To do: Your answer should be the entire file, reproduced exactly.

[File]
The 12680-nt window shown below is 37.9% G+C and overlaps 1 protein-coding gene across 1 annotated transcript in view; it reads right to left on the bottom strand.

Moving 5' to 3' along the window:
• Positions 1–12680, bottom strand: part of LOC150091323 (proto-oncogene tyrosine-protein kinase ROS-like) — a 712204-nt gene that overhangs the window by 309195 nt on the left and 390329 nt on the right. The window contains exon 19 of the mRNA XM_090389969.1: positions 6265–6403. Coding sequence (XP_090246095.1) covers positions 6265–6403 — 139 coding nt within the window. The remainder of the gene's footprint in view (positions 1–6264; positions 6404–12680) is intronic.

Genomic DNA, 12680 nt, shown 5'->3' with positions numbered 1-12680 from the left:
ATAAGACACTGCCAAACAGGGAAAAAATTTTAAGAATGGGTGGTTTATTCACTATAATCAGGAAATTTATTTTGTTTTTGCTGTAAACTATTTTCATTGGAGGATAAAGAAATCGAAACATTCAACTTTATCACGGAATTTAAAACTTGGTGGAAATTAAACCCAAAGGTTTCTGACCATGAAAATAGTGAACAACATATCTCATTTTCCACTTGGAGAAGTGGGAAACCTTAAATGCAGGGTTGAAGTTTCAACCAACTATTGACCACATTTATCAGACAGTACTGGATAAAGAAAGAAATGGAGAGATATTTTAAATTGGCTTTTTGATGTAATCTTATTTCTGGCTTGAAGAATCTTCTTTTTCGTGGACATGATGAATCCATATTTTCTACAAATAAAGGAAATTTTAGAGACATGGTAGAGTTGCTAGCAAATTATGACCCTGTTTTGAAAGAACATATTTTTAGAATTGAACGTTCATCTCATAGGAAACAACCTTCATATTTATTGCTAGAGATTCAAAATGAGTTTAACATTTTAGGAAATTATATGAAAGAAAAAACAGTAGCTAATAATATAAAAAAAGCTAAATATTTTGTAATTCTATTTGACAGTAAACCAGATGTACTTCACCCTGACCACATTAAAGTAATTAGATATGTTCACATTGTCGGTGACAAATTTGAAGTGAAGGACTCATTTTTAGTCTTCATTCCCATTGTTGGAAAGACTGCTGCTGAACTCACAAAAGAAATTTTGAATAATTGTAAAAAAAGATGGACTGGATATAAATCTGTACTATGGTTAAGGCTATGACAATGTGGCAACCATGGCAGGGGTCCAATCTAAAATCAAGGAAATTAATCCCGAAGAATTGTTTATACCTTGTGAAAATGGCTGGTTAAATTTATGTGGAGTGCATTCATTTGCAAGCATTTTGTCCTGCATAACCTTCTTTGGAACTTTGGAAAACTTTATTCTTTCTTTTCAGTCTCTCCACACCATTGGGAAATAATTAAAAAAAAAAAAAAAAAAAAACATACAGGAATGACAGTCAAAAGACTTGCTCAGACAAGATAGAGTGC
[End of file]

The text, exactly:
The 12680-nt window shown below is 37.9% G+C and overlaps 1 protein-coding gene across 1 annotated transcript in view; it reads right to left on the bottom strand.

Moving 5' to 3' along the window:
• Positions 1–12680, bottom strand: part of LOC150091323 (proto-oncogene tyrosine-protein kinase ROS-like) — a 712204-nt gene that overhangs the window by 309195 nt on the left and 390329 nt on the right. The window contains exon 19 of the mRNA XM_090389969.1: positions 6265–6403. Coding sequence (XP_090246095.1) covers positions 6265–6403 — 139 coding nt within the window. The remainder of the gene's footprint in view (positions 1–6264; positions 6404–12680) is intronic.

Genomic DNA, 12680 nt, shown 5'->3' with positions numbered 1-12680 from the left:
ATAAGACACTGCCAAACAGGGAAAAAATTTTAAGAATGGGTGGTTTATTCACTATAATCAGGAAATTTATTTTGTTTTTGCTGTAAACTATTTTCATTGGAGGATAAAGAAATCGAAACATTCAACTTTATCACGGAATTTAAAACTTGGTGGAAATTAAACCCAAAGGTTTCTGACCATGAAAATAGTGAACAACATATCTCATTTTCCACTTGGAGAAGTGGGAAACCTTAAATGCAGGGTTGAAGTTTCAACCAACTATTGACCACATTTATCAGACAGTACTGGATAAAGAAAGAAATGGAGAGATATTTTAAATTGGCTTTTTGATGTAATCTTATTTCTGGCTTGAAGAATCTTCTTTTTCGTGGACATGATGAATCCATATTTTCTACAAATAAAGGAAATTTTAGAGACATGGTAGAGTTGCTAGCAAATTATGACCCTGTTTTGAAAGAACATATTTTTAGAATTGAACGTTCATCTCATAGGAAACAACCTTCATATTTATTGCTAGAGATTCAAAATGAGTTTAACATTTTAGGAAATTATATGAAAGAAAAAACAGTAGCTAATAATATAAAAAAAGCTAAATATTTTGTAATTCTATTTGACAGTAAACCAGATGTACTTCACCCTGACCACATTAAAGTAATTAGATATGTTCACATTGTCGGTGACAAATTTGAAGTGAAGGACTCATTTTTAGTCTTCATTCCCATTGTTGGAAAGACTGCTGCTGAACTCACAAAAGAAATTTTGAATAATTGTAAAAAAAGATGGACTGGATATAAATCTGTACTATGGTTAAGGCTATGACAATGTGGCAACCATGGCAGGGGTCCAATCTAAAATCAAGGAAATTAATCCCGAAGAATTGTTTATACCTTGTGAAAATGGCTGGTTAAATTTATGTGGAGTGCATTCATTTGCAAGCATTTTGTCCTGCATAACCTTCTTTGGAACTTTGGAAAACTTTATTCTTTCTTTTCAGTCTCTCCACACCATTGGGAAATAATTAAAAAAAAAAAAAAAAAAAAACATACAGGAATGACAGTCAAAAGACTTGCTCAGACAAGATAGAGTGC